```
# load packages
library(AER)
library(stargazer)
library(ggplot2)
library(GGally) # scatterplots via GGpairs
library(lmtest) # BP test, coeftest
library(car) # vif test for MC,
# Load and prepare data
?CPS1985data("CPS1985")
rownames(CPS1985) <- index(CPS1985)
```

# Outliers

This brief guide is supposed to explain the interpretation of dfBetas, both standardised and non-standardised. I load data and packages above. Note that I assigned the index of our data as the rownames. Taking care of this at the beginning of your script helps improve the interpretability of your plots to identify outliers (sometimes the rownames might be random numbers, this way you make sure that the rownames run from 1 to the number of observations). After preparing the data in this way (and dropping possible outliers), we fit our model of interest:

```
<- lm(wage ~ education + experience*gender, data = CPS1985) # Model with interaction.
m3 summary(m3)
```

```
Call:
lm(formula = wage ~ education + experience * gender, data = CPS1985)
Residuals:
Min 1Q Median 3Q Max
-10.262 -2.518 -0.659 1.842 36.863
Coefficients:
Estimate Std. Error t value Pr(>|t|)
(Intercept) -5.03445 1.21323 -4.150 3.88e-05 ***
education 0.94859 0.07833 12.110 < 2e-16 ***
experience 0.15824 0.02240 7.065 5.08e-12 ***
genderfemale -0.67455 0.67726 -0.996 0.31971
experience:genderfemale -0.09277 0.03107 -2.986 0.00296 **
---
Signif. codes: 0 '***' 0.001 '**' 0.01 '*' 0.05 '.' 0.1 ' ' 1
Residual standard error: 4.421 on 529 degrees of freedom
Multiple R-squared: 0.2655, Adjusted R-squared: 0.26
F-statistic: 47.81 on 4 and 529 DF, p-value: < 2.2e-16
```

You know these estimates from the lab, so I am going to check for outliers right away, using avPlots():

`avPlots(m3)`

Remember that these plots show the relationship of each indpendent with your dependent variable, controlling for all other variables. This way, we can see what the correlation of the variables in the model looks like. Simple scatterplots do not take into account that some of the variation is explained by other variables.

We can see that observation #171 is somewhat of an outlier, always showing strong discrepancy (deviation from the predicted values). It also shows some leverage, as it deviates somewhat from the average value for gender, controlling for all other variables. It is quite possible that it would affect our estimates hence. We can check if that is the case using dfBetas:

`dfbetasPlots(m3, id.n=5, labels=rownames(CPS1985))`

Remember that dfbetasPlots() shows how strongly a single observation affects your model estimates. It does so by estimating the model, dropping each observation once. Then, it calculates the standard deviation and indicates by how many standard deviations the effect would change. While the estimates for education and experience seem rather unaffected by single observations, observation #171 deviates quite a bit from the overall trend. Note that this is not a lot in terms of standard deviations (around 0.7 sd for gender, -0.6 for the interaction coefficient), so we could conclude that the estimate is not strongly effected and that we do not have outliers. But since we are cautious sticklers, we will estimate *how much* our model is affected. We can check this (to be sure) by using dfbetaPlots(), which shows the non-standardised deviation in the effect (we’re focusing on the gender variable here):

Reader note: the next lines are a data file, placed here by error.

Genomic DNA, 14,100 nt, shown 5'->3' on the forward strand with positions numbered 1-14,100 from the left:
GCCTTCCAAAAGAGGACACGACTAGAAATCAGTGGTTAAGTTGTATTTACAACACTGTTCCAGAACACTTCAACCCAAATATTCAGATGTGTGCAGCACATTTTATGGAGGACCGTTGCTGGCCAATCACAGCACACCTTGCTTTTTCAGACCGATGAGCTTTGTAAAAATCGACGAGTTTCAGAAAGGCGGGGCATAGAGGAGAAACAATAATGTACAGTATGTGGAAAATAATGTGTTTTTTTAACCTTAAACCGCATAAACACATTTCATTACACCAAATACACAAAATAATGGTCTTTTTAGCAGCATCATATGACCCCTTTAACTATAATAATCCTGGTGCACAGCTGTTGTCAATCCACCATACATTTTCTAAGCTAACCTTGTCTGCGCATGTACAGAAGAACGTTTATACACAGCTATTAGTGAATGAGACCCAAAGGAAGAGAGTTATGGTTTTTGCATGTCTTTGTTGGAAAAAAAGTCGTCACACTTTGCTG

`dfbetaPlots(m3, ~gender, id.n=5, labels=rownames(CPS1985))`

The scale has changed, as it now shows the absolute effect of the outlier on gender. Observation #171 biases the estimate upwards by something between 0.4 and 0.5. Given that the estimate from our model above was -0.67, with a standard error of 0.68, this is a substantial effect for a single observation, despite the fact that it is \(<1\) standard deviation in the dfbetasPlot(). So - to be sure - let’s estimate a model without the outlier:

```
<- lm(wage ~ education + experience*gender, data = CPS1985[-171,]) # Model without outlier
m3_robust stargazer(m3, m3_robust, type = "text", column.labels = c("Full data", "No Outliers"))
```

```
=======================================================================
Dependent variable:
-----------------------------------------------
wage
Full data No Outliers
(1) (2)
-----------------------------------------------------------------------
education 0.949*** 0.951***
(0.078) (0.073)
experience 0.158*** 0.158***
(0.022) (0.021)
genderfemale -0.675 -1.150*
(0.677) (0.633)
experience:genderfemale -0.093*** -0.076***
(0.031) (0.029)
Constant -5.034*** -5.074***
(1.213) (1.131)
-----------------------------------------------------------------------
Observations 534 533
R2 0.266 0.301
Adjusted R2 0.260 0.295
Residual Std. Error 4.421 (df = 529) 4.120 (df = 528)
F Statistic 47.813*** (df = 4; 529) 56.740*** (df = 4; 528)
=======================================================================
Note: *p<0.1; **p<0.05; ***p<0.01
```

Note that we can only drop the outlier this simple (`CPS1985[-171,]`

) since we assigned the index as rownames with `rownames(CPS1985) <- index(CPS1985)`

earlier. As you can see, the estimate for gender changed from \(-0.675\) to \(-1.150\) - a change of \(-0.475\)! This is the dfbeta (non-standardised) for observation #171 and also what is displayed in `dfbetaPlots()`

above - #171 biased the estimate upward by \(0.475\) (see below). Also note that - in line with our expectation based on the `dfbetasPlots()`

earlier - the estimate for the interaction increased (decreased in size).

`as.data.frame(dfbeta(m3))[171, "genderfemale"]`

`[1] 0.4749832`

Note that this last bit is only included to explain the concept of dfbeta to you - you are not expected to show this in your FDA! The ‘secure’ way would be to include the model with outliers in the appendix and to report the slight changes with an overall similar interpretation of the model.